I learned that you cannot possibly get to know someone by what they post on Facebook. We present a different persona to the “public” world than we present in our daily interactions with people. Life is glossed over and reduced to the latest accomplishment of our children, the latest vacation picture or what I had for lunch. The things that are really important to me, that really matter…my STORY can only be known from spending time with me. That time can be virtual, but it isn’t Facebook. Before you get upset, I’m not saying that the things we put on Facebook don’t matter, because when I see a picture of someone’s child and it makes me smile, that is good. It just isn’t real life. It isn’t the same as being in the same room as that child and hearing the giggle first hand and being a person that they KNOW.

At one point during the 40 day hiatus, Mark and I were talking about this and he said that Facebook is evil, and he wasn’t jesting. At first I thought that seemed over the top…but it made me think. Is it really good? Is it good that I have too easily replaced personal interaction with a computer screen? Have I judged someone or jumped to a conclusion or reduced someone to being not much more than the latest political/social stance they have taken? Have I let Facebook replace personhood with snippets of a life that may not even be real? Unfortunately, the answer to all of those questions is yes. I have done all of those things. I have done them because I confused Facebook with real life and it just isn’t so.

I am not giving up Facebook altogether, because at the end of the day, I enjoy those pictures of people’s kids, and seeing what my distant cousins are up to, and seeing what kinds of quirky posts my beautiful goofy daughters put out there. I like sharing ideas about my latest project (natural cleaning products) and Facebook is a convenient forum to do that. I like being informed about school activities and parent groups and other organizations that use Facebook pages as another avenue of communication. I like having another place for my blog to live (after all, MAYBE I’m going to start using it again). But I am limiting what shows up on my news feed. I am not going to be watching videos and reading controversial articles and digging into whatever stance my friends may be FOR or AGAINST. I’ll leave those things for real conversation. At this point, I’m not re-installing the app on my phone. I can still access Facebook through the browser on my phone when I want to, but it is just inconvenient enough, less easy to navigate that I will be more deliberate about it. I am not going to turn my email notifications back on. I just don’t need THAT much notifying and I certainly don’t need any more reason to spend more time.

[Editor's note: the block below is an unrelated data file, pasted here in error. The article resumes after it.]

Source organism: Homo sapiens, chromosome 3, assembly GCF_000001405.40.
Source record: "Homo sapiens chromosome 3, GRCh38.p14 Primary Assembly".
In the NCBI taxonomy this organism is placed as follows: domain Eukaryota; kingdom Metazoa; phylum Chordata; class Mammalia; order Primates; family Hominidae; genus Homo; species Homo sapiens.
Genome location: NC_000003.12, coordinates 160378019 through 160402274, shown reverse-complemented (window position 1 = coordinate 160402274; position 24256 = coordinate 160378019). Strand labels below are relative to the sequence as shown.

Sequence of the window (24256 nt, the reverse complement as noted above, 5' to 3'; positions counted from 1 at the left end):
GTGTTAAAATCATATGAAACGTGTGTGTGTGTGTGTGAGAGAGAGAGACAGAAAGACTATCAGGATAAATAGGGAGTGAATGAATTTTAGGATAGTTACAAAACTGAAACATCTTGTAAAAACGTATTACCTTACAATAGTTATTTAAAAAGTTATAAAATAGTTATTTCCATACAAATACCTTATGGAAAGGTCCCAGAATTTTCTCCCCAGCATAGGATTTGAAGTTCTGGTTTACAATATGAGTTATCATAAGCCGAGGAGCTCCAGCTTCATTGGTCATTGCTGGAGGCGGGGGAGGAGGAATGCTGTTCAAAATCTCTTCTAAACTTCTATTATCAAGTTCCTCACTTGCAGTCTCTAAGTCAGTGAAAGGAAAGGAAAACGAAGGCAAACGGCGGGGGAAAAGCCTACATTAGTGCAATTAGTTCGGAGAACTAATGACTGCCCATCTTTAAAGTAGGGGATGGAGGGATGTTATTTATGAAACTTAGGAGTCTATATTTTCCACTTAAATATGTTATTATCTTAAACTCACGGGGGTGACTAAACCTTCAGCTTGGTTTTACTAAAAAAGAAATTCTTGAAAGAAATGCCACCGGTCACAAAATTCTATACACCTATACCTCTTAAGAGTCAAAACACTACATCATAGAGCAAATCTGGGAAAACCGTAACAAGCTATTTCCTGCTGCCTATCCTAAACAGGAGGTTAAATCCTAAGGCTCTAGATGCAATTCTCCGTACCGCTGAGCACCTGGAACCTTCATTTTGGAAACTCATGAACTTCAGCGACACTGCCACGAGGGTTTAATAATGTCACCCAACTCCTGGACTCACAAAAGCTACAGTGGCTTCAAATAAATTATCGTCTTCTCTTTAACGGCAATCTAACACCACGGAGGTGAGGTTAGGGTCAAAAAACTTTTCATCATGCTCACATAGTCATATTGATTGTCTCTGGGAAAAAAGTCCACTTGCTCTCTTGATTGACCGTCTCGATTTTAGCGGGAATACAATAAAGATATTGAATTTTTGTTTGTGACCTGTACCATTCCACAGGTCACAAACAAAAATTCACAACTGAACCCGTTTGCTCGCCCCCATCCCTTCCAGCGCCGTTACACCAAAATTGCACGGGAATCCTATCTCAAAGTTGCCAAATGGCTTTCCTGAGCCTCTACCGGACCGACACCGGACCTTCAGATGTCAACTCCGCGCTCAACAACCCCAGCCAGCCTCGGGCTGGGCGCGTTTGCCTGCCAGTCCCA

Please remember that what gets posted on social media is not the whole of you, and it also isn’t the whole of anyone else. It is just a snippet, a glimpse, a piece. Real life is more than that.